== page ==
Did JetBlue Beat Legacy Carriers To The Right Strategy Out Of COVID?

JetBlue did something incredible on Thursday. The airline announced 30 new routes and said it was bringing a premium product, Mint, to Newark Liberty International Airport. Largely bucking the trend, JetBlue might have done something amazing: it may have beaten legacy carriers to the punch and found the right strategy out of COVID.

Getty JetBlue and Delta
While all airlines are in the same position, they are starting to take different ways out. Photo: Getty Images

Scott Laurence, head of revenue and planning at JetBlue, said the following on the launch of these new routes:

“Coronavirus has transformed airline route maps, and as we begin to see small signs of recovery, we continue to be flexible with our network plans to respond to demand trends and generate cash in support of our business. We’ve selected routes where customers are showing some interest in travel again and where our low fares and award-winning experience will be noticed.”

Finding a way out of the crisis

The airline is bucking just about every airline trend during the current crisis by expanding into new markets. As the coronavirus pandemic spread across the US and the world, airlines have shut down many routes and significantly reduced their networks. JetBlue had been no exception. However, now that travel is on the rebound, airlines are starting to figure out the best way out of this crisis.

American, Delta, and United are taking similar approaches. The carriers are staying away from their focus cities and point-to-point operations. Instead, the airlines are rebuilding their hubs and focusing on connecting traffic. However, the airlines are only building up operations slowly and still tweaking schedules.

American Airlines Dallas
American recently announced systemwide increases– mostly out of its hubs. Photo: Getty Images

While JetBlue does maintain significant coastal operations, the carrier bucked these operations in favor of setting up point-to-point services targeting high demand routes. Here’s why that might be a winning strategy.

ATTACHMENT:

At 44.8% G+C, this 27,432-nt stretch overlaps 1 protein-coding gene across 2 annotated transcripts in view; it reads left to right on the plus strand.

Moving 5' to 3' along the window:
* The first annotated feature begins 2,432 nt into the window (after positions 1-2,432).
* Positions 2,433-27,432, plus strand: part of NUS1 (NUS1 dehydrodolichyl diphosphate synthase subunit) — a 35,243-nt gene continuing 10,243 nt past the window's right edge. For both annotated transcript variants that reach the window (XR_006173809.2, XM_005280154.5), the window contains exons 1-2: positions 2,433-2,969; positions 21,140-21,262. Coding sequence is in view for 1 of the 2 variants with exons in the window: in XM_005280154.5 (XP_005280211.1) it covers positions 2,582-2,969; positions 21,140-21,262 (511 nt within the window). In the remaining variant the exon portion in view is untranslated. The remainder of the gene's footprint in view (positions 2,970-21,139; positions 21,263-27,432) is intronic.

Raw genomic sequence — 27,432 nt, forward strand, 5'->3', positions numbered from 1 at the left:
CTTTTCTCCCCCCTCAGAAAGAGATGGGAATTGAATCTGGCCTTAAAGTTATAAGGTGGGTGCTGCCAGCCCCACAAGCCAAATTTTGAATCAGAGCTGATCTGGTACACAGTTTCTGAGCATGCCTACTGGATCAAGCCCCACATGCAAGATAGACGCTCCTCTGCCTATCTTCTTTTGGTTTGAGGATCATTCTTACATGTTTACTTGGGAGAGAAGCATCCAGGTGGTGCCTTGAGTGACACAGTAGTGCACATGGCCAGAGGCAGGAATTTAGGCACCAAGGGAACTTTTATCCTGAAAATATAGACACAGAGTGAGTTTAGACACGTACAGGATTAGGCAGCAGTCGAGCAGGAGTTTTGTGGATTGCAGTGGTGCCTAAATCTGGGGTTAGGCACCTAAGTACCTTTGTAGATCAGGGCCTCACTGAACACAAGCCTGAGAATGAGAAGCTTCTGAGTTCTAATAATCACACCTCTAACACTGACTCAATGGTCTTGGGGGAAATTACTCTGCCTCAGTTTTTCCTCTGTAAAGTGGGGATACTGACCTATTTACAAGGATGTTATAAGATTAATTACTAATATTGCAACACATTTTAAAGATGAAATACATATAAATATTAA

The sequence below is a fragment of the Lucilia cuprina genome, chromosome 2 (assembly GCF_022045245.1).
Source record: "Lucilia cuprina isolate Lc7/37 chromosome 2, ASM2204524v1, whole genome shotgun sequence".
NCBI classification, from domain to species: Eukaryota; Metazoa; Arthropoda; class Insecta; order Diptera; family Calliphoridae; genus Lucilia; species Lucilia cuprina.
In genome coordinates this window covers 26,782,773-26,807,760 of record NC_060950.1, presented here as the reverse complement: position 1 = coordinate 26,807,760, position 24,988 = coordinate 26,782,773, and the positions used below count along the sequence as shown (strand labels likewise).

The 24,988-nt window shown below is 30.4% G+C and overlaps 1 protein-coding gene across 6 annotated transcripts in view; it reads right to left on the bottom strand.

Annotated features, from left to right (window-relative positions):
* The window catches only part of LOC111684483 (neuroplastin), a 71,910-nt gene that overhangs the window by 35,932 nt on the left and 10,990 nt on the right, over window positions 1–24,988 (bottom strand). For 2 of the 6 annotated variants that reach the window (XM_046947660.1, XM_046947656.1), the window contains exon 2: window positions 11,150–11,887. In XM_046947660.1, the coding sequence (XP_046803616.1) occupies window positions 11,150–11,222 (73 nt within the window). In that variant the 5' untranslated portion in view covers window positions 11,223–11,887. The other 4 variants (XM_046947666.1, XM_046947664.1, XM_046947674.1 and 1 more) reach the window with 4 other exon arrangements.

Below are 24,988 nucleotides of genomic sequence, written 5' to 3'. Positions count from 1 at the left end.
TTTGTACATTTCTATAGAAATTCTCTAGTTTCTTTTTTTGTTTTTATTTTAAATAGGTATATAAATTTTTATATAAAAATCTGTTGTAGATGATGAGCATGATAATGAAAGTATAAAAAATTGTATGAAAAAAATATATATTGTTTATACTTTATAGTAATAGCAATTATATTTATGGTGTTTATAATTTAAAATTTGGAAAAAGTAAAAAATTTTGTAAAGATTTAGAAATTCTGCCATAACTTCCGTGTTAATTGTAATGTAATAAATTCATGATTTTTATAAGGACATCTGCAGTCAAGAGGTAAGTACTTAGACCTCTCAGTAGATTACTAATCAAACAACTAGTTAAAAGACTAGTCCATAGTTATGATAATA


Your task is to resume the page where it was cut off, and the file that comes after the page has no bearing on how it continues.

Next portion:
Going after cash, taking on the legacy carriers

JetBlue is bucking the trend by focusing on where people need to fly and in markets where the airline can capture some share of the market. This means beating legacy carriers at their own game.

Jetblue layoffs
The airline will redeploy parked aircraft on these routes and take on legacy carriers. Photo: Getty Images

Newark is a significant hub for United, JFK is a hub for Delta, and Philadelphia is a hub for American. The key constant for all of these hubs is that legacy carriers have not announced significant expansions. This gives plenty of room for JetBlue to build up operations.

Delta Atlanta
Delta has chosen to grow out of its core hubs, such as Atlanta, as it rebuilds its network. Photo: Jay Singh – Simple Flying

However, the strategy is not entirely foolproof. JetBlue is starting up these routes from July with more coming in August and finally some in October. That leaves plenty of time for legacy carriers to respond– if they so choose. While all three airlines do have the planes to take on JetBlue, there may not be much of an appetite to take on another carrier when the current focus is on conserving cash.

Legacy carriers routinely take each other on. One of the most significant examples includes American and Delta’s little turf war over cities such as Boston and Austin. United also competes with American out of Chicago, and Los Angeles sees all three airlines go head-to-head.

AMerican and southest
While there is competition between airlines, there are just some instances where rivals can come together to make a difference. Photo: Getty Images

Southwest did something similar too

At the end of May, Southwest announced a slew of new routes as well, starting this winter. What’s different with Southwest, however, is that the airline chose to expand out of Denver and Atlanta– hubs for United and Delta, respectively. These are also significant operations centers for Southwest as well.

Southwest Airlines plane
Southwest announced new routes at the end of May. Photo: Getty Images

Nevertheless, Southwest’s model is more point-to-point. While the airline does offer connections, there are some blind spots in the airline’s connecting market.

Coronavirus has changed travel forever

There is no doubt that coronavirus has forever changed the way we travel. Airlines are going to have to start adapting. For some people, there just might not be any appetite to take a connection or two to get to their final destination.

Masks are now a big part of the travel experience. Photo: Getty Images

Already, the market was starting to shift towards more point-to-point travel. JetBlue is just accelerating that in its own route planning. While large hubs will stick around– they are just too efficient for major airlines– they may have to start competing on their home turf (and other airline hubs) to fly passengers.

Do you think point-to-point is the right strategy out of COVID? Let us know in the comments!